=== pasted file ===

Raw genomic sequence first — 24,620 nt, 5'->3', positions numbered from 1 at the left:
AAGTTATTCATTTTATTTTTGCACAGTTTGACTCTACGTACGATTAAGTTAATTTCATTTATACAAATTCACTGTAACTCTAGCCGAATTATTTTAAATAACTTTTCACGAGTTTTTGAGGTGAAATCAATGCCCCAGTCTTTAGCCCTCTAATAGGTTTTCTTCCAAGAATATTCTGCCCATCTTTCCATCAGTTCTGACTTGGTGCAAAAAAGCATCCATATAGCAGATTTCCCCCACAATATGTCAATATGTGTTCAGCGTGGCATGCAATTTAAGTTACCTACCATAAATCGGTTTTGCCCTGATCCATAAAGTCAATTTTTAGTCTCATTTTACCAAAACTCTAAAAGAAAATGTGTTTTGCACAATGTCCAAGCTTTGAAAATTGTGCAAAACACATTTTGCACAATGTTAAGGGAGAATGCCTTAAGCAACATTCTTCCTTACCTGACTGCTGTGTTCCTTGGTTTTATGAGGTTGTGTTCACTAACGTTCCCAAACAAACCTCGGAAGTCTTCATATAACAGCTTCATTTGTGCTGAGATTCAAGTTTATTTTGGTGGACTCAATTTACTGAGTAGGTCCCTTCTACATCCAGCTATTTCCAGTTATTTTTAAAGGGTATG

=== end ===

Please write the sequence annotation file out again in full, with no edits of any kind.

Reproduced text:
Raw genomic sequence first — 24,620 nt, 5'->3', positions numbered from 1 at the left:
AAGTTATTCATTTTATTTTTGCACAGTTTGACTCTACGTACGATTAAGTTAATTTCATTTATACAAATTCACTGTAACTCTAGCCGAATTATTTTAAATAACTTTTCACGAGTTTTTGAGGTGAAATCAATGCCCCAGTCTTTAGCCCTCTAATAGGTTTTCTTCCAAGAATATTCTGCCCATCTTTCCATCAGTTCTGACTTGGTGCAAAAAAGCATCCATATAGCAGATTTCCCCCACAATATGTCAATATGTGTTCAGCGTGGCATGCAATTTAAGTTACCTACCATAAATCGGTTTTGCCCTGATCCATAAAGTCAATTTTTAGTCTCATTTTACCAAAACTCTAAAAGAAAATGTGTTTTGCACAATGTCCAAGCTTTGAAAATTGTGCAAAACACATTTTGCACAATGTTAAGGGAGAATGCCTTAAGCAACATTCTTCCTTACCTGACTGCTGTGTTCCTTGGTTTTATGAGGTTGTGTTCACTAACGTTCCCAAACAAACCTCGGAAGTCTTCATATAACAGCTTCATTTGTGCTGAGATTCAAGTTTATTTTGGTGGACTCAATTTACTGAGTAGGTCCCTTCTACATCCAGCTATTTCCAGTTATTTTTAAAGGGTATG